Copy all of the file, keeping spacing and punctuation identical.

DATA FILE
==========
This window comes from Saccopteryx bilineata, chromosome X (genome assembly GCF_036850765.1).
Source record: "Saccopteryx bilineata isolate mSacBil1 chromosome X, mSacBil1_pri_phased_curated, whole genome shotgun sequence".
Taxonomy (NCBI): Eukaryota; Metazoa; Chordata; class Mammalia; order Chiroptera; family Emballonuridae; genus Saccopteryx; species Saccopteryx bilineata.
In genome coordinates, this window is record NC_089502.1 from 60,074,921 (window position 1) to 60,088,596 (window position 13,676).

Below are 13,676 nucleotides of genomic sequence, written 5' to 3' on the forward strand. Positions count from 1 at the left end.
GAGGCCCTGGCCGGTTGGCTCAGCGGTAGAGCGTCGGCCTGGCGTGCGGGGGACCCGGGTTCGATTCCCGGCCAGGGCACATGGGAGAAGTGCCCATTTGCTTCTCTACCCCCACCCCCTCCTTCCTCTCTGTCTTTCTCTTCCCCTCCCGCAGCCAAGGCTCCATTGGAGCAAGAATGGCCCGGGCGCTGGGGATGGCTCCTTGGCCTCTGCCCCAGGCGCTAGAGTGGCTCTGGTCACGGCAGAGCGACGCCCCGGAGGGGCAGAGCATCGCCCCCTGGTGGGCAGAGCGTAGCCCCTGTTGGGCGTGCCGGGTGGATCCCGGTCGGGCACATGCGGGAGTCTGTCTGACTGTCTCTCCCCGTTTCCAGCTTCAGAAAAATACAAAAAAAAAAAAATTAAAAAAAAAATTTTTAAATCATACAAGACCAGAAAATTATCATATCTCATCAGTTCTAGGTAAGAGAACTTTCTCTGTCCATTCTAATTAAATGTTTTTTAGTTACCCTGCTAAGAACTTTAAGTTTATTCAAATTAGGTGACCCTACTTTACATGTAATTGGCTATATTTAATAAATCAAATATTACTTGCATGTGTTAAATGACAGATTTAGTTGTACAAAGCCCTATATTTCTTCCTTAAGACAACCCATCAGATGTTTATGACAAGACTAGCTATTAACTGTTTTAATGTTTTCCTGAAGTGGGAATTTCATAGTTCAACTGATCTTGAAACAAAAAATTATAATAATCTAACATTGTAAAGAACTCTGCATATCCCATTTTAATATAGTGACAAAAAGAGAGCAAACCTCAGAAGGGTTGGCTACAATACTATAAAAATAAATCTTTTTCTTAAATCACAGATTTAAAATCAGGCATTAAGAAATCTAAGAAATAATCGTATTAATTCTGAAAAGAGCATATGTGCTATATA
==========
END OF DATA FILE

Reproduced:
This window comes from Saccopteryx bilineata, chromosome X (genome assembly GCF_036850765.1).
Source record: "Saccopteryx bilineata isolate mSacBil1 chromosome X, mSacBil1_pri_phased_curated, whole genome shotgun sequence".
Taxonomy (NCBI): Eukaryota; Metazoa; Chordata; class Mammalia; order Chiroptera; family Emballonuridae; genus Saccopteryx; species Saccopteryx bilineata.
In genome coordinates, this window is record NC_089502.1 from 60,074,921 (window position 1) to 60,088,596 (window position 13,676).

Below are 13,676 nucleotides of genomic sequence, written 5' to 3' on the forward strand. Positions count from 1 at the left end.
GAGGCCCTGGCCGGTTGGCTCAGCGGTAGAGCGTCGGCCTGGCGTGCGGGGGACCCGGGTTCGATTCCCGGCCAGGGCACATGGGAGAAGTGCCCATTTGCTTCTCTACCCCCACCCCCTCCTTCCTCTCTGTCTTTCTCTTCCCCTCCCGCAGCCAAGGCTCCATTGGAGCAAGAATGGCCCGGGCGCTGGGGATGGCTCCTTGGCCTCTGCCCCAGGCGCTAGAGTGGCTCTGGTCACGGCAGAGCGACGCCCCGGAGGGGCAGAGCATCGCCCCCTGGTGGGCAGAGCGTAGCCCCTGTTGGGCGTGCCGGGTGGATCCCGGTCGGGCACATGCGGGAGTCTGTCTGACTGTCTCTCCCCGTTTCCAGCTTCAGAAAAATACAAAAAAAAAAAAATTAAAAAAAAAATTTTTAAATCATACAAGACCAGAAAATTATCATATCTCATCAGTTCTAGGTAAGAGAACTTTCTCTGTCCATTCTAATTAAATGTTTTTTAGTTACCCTGCTAAGAACTTTAAGTTTATTCAAATTAGGTGACCCTACTTTACATGTAATTGGCTATATTTAATAAATCAAATATTACTTGCATGTGTTAAATGACAGATTTAGTTGTACAAAGCCCTATATTTCTTCCTTAAGACAACCCATCAGATGTTTATGACAAGACTAGCTATTAACTGTTTTAATGTTTTCCTGAAGTGGGAATTTCATAGTTCAACTGATCTTGAAACAAAAAATTATAATAATCTAACATTGTAAAGAACTCTGCATATCCCATTTTAATATAGTGACAAAAAGAGAGCAAACCTCAGAAGGGTTGGCTACAATACTATAAAAATAAATCTTTTTCTTAAATCACAGATTTAAAATCAGGCATTAAGAAATCTAAGAAATAATCGTATTAATTCTGAAAAGAGCATATGTGCTATATA